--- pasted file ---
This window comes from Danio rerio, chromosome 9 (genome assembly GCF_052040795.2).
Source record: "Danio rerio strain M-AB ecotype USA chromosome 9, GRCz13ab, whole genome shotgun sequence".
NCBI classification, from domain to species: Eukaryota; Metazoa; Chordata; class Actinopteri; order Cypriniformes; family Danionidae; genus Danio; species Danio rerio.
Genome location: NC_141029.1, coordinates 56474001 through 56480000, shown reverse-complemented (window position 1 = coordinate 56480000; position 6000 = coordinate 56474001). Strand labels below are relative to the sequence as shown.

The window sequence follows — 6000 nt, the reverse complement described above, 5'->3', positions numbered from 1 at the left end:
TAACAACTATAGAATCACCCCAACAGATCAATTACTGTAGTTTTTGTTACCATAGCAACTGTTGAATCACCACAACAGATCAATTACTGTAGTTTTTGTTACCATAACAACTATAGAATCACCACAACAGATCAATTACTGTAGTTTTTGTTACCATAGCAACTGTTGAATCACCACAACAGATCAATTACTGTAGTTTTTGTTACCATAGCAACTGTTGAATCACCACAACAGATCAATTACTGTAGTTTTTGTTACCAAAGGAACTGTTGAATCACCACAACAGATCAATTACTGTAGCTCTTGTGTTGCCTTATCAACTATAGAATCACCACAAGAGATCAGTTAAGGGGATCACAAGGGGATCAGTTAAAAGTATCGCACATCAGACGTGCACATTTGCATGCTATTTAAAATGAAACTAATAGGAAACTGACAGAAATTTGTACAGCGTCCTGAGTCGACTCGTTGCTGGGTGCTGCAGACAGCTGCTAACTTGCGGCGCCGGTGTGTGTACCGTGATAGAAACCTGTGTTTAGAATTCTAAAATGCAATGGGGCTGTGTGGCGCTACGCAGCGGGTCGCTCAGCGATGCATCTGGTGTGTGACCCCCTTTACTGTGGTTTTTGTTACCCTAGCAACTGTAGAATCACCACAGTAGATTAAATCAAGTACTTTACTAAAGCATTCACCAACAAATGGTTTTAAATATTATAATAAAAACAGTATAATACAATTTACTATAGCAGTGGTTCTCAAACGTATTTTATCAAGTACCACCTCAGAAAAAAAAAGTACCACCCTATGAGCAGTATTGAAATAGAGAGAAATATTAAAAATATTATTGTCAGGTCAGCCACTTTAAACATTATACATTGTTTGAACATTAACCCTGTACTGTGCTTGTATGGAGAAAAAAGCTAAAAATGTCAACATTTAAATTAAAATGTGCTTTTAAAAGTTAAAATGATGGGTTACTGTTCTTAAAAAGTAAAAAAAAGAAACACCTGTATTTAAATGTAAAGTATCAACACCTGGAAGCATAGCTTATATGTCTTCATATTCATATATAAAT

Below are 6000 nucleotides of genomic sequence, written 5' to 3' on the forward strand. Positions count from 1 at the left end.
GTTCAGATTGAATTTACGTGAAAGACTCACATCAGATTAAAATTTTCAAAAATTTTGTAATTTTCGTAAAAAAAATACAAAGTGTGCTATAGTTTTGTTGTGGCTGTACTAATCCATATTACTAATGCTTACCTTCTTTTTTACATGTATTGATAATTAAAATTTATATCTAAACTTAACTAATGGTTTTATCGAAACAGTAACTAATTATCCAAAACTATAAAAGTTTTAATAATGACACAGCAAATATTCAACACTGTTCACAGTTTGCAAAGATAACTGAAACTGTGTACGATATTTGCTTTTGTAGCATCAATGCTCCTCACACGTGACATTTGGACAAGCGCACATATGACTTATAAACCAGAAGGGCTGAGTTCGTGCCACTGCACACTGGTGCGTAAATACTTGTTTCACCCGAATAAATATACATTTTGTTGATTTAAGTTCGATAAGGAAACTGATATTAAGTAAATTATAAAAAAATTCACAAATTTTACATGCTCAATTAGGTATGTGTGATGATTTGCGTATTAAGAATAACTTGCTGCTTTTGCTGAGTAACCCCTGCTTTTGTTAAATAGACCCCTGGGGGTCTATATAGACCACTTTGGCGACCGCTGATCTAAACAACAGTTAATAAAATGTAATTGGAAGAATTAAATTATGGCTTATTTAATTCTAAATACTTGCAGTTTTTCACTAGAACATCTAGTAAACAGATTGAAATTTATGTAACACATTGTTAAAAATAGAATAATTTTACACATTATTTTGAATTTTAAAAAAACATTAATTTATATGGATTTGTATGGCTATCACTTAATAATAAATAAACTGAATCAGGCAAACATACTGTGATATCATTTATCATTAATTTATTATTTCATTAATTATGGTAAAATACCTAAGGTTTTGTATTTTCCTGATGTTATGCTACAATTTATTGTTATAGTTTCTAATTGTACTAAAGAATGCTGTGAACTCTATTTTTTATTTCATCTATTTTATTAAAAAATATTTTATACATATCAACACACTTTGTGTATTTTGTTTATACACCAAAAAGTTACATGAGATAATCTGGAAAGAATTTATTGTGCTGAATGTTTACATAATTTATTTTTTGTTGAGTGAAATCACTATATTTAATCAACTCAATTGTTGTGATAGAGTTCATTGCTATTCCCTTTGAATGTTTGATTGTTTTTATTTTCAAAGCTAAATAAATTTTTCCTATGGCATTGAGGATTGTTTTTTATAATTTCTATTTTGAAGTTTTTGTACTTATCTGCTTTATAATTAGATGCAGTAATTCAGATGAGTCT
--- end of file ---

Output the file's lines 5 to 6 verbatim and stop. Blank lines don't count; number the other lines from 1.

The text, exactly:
The window sequence follows — 6000 nt, the reverse complement described above, 5'->3', positions numbered from 1 at the left end:
TAACAACTATAGAATCACCCCAACAGATCAATTACTGTAGTTTTTGTTACCATAGCAACTGTTGAATCACCACAACAGATCAATTACTGTAGTTTTTGTTACCATAACAACTATAGAATCACCACAACAGATCAATTACTGTAGTTTTTGTTACCATAGCAACTGTTGAATCACCACAACAGATCAATTACTGTAGTTTTTGTTACCATAGCAACTGTTGAATCACCACAACAGATCAATTACTGTAGTTTTTGTTACCAAAGGAACTGTTGAATCACCACAACAGATCAATTACTGTAGCTCTTGTGTTGCCTTATCAACTATAGAATCACCACAAGAGATCAGTTAAGGGGATCACAAGGGGATCAGTTAAAAGTATCGCACATCAGACGTGCACATTTGCATGCTATTTAAAATGAAACTAATAGGAAACTGACAGAAATTTGTACAGCGTCCTGAGTCGACTCGTTGCTGGGTGCTGCAGACAGCTGCTAACTTGCGGCGCCGGTGTGTGTACCGTGATAGAAACCTGTGTTTAGAATTCTAAAATGCAATGGGGCTGTGTGGCGCTACGCAGCGGGTCGCTCAGCGATGCATCTGGTGTGTGACCCCCTTTACTGTGGTTTTTGTTACCCTAGCAACTGTAGAATCACCACAGTAGATTAAATCAAGTACTTTACTAAAGCATTCACCAACAAATGGTTTTAAATATTATAATAAAAACAGTATAATACAATTTACTATAGCAGTGGTTCTCAAACGTATTTTATCAAGTACCACCTCAGAAAAAAAAAGTACCACCCTATGAGCAGTATTGAAATAGAGAGAAATATTAAAAATATTATTGTCAGGTCAGCCACTTTAAACATTATACATTGTTTGAACATTAACCCTGTACTGTGCTTGTATGGAGAAAAAAGCTAAAAATGTCAACATTTAAATTAAAATGTGCTTTTAAAAGTTAAAATGATGGGTTACTGTTCTTAAAAAGTAAAAAAAAGAAACACCTGTATTTAAATGTAAAGTATCAACACCTGGAAGCATAGCTTATATGTCTTCATATTCATATATAAAT